Corruption Investigation at Giant Gold Mine Embarrasses Uzbek Government - Dispatch Weekly

June 29, 2023 - Reading time: 4 minutes

The Government of Uzbekistan is facing scrutiny over its anti-corruption controls after an exposé revealed that $400 million may have been stolen from one of its largest enterprises.

A report by The Sunday Times revealed that PwC, the accountancy firm, had been hired to investigate corruption in the supply chain at Navoi Mining and Metallurgical Company (NMMC), which is owned by the Uzbek state.

The alleged corruption found by PwC has thrown a spotlight on the role played by the National Agency of Perspective Projects (NAPP), an agency of the Uzbek government run by Dmitriy Li.

NAPP was responsible for monitoring procurement processes at state-owned enterprises until about 2019, when the agency’s focus shifted to crypto currencies. Dmitriy Li is controversial in Uzbekistan after his failed attempts to build a crypto industry in the country, despite significant investment in various projects.

According to The Sunday Times, NMMC hired PwC to review equipment contracts signed by NMMC between 2019 and 2021. PwC was, therefore, reviewing a procurement system put in place and regulated by Dmitriy Li’s NAPP agency.

“PwC concluded that Navoi had been the victim of over-charging totalling hundreds of millions of dollars in its supply chain,” The Sunday Times wrote. “They were caused, PwC said, by serious weaknesses in its procurement system.”

NMMC operates the Muruntau gold and uranium mine and is a massive contributor to the Uzbek economy, accounting for approximately 8% of the country’s GDP.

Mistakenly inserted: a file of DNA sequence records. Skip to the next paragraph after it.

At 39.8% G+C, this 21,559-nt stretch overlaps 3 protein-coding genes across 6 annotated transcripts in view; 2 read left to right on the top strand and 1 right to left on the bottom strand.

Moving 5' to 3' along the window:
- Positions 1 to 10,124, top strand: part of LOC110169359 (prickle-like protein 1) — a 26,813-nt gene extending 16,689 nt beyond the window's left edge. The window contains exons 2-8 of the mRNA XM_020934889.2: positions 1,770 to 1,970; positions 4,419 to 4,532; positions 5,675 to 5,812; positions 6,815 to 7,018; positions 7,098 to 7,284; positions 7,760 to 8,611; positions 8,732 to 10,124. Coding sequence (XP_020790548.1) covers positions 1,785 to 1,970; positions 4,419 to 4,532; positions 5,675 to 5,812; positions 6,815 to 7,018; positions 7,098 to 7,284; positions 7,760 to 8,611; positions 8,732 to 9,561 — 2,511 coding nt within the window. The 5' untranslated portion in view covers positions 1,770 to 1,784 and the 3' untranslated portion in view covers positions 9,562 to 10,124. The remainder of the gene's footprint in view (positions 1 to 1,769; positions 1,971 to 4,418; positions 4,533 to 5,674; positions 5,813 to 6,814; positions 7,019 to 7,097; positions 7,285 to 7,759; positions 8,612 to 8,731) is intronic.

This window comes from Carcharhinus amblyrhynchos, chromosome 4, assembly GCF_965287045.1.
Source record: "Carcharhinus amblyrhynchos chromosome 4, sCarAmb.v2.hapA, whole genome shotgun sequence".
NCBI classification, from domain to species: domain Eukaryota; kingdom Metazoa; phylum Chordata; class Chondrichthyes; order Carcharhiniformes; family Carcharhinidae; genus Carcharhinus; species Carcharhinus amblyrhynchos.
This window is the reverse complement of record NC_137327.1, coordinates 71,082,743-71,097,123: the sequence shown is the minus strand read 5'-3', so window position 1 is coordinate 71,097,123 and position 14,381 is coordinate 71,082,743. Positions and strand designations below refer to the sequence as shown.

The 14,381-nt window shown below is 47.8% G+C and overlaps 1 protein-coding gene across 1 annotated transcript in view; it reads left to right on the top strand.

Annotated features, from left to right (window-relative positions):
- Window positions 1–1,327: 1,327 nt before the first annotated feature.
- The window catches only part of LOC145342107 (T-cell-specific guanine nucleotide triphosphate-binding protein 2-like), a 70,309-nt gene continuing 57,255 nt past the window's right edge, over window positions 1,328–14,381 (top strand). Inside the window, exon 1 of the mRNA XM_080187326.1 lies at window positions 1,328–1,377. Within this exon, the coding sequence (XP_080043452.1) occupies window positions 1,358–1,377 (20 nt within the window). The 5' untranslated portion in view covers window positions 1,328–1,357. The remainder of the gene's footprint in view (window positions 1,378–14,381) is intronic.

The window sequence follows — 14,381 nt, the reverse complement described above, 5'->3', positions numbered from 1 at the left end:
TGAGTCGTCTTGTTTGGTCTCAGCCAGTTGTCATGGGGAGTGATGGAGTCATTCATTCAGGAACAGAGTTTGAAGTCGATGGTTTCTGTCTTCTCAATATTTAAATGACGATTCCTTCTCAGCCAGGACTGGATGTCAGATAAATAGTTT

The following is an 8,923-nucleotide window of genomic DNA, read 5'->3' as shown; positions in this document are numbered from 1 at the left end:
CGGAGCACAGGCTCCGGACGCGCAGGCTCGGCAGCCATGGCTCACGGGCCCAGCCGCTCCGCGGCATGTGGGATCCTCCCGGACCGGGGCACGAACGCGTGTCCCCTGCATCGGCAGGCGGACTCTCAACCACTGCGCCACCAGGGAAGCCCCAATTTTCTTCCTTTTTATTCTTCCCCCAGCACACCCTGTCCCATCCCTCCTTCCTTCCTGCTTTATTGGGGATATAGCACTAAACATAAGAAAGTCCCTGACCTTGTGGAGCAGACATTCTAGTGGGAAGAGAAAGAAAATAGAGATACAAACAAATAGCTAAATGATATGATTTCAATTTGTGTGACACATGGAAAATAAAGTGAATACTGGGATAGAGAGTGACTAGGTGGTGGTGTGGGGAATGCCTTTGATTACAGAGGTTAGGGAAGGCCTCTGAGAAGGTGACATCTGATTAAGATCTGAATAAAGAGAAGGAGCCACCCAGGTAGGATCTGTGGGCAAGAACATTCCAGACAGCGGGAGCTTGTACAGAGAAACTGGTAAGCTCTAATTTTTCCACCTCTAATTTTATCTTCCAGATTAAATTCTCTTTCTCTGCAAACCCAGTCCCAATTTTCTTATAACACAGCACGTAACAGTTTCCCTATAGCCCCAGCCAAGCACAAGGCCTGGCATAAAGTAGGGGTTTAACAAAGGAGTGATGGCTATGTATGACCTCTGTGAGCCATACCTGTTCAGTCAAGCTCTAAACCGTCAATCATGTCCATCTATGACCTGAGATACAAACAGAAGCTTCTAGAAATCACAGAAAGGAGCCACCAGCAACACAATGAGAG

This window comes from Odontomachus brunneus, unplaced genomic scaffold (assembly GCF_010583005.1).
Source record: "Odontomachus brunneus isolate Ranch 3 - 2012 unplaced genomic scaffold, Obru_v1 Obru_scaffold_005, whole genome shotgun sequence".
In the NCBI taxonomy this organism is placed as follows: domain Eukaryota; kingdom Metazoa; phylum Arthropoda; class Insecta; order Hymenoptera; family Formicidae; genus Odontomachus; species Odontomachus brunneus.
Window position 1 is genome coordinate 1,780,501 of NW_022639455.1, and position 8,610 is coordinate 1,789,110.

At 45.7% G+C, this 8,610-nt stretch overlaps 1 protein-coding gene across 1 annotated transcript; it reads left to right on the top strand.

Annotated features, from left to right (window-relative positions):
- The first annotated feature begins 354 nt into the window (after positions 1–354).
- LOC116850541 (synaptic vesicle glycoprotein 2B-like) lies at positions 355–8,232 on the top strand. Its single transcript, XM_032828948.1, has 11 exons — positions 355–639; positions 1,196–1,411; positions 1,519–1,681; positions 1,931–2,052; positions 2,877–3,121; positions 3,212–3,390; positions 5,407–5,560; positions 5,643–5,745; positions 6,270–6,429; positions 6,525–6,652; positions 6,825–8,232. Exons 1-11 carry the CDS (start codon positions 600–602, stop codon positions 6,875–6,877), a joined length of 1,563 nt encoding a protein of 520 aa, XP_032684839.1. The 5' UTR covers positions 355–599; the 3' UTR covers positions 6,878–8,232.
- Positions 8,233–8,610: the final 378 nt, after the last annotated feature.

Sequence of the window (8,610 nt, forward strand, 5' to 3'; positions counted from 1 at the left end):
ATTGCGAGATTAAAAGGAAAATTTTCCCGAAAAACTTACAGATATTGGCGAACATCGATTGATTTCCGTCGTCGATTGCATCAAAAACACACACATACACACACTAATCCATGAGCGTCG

However, the PwC report found that middlemen companies including Trade Group and Empyrean Heavy Machinery Spare Parts Trading, based in Dubai, had ripped off NMMC by rigging the procurement system.

The Sunday Times wrote: “PwC’s damning study, commissioned by Navoi’s supervisory board and seen by The Sunday Times, found that Navoi had bought machinery from the likes of the digger giants Caterpillar and Komatsu through middleman companies that artificially inflated the amount Navoi was paying.”

NMMC is estimated to have overpaid for equipment by between $380 million and $427 million in the three-year period studied.

Empyrean claimed on its website to be a distributor for major multinationals including Komatsu, Caterpillar and Michelin, despite these companies having no formal ties to it.

Empyrean was founded in November 2018 and almost immediately started winning big supply contracts from NMMC. Between 2019 and 2021 it won tenders worth $293 million.

The Sunday Times said: “One contract, in 2020, was for $41 million worth of Komatsu mining trucks, yet Empyrean was competing against several companies that did not submit tender proposals or submitted paperwork that was allegedly forged.

Empyrean is owned by Akmal Mamarahimov, whose brother Muslim Mamarahimov was formerly a senior manager at NMMC. Mamarahimov is a former hotel manager from Navoi whose previous supply chain company, which was based in Moscow, failed after 18 months.

The Uzbek government has yet to comment on The Sunday Times’ report but attention is expected to focus on Dmitriy Li’s role as regulator of the procurement processes at state-owned enterprises such as NMMC.

Since relinquishing oversight of procurement, Li’s NAPP agency has attempted to develop crypto currencies in Uzbekistan but has so-far managed to attract just one exchange, called UzNex.

DW Staff

David Lintott is the Editor-in-Chief, leading our team of talented freelance journalists. He specializes in covering culture, sport, and society. Originally from the decaying seaside town of Eastbourne, he attributes his insightful world-weariness to his roots in this unique setting.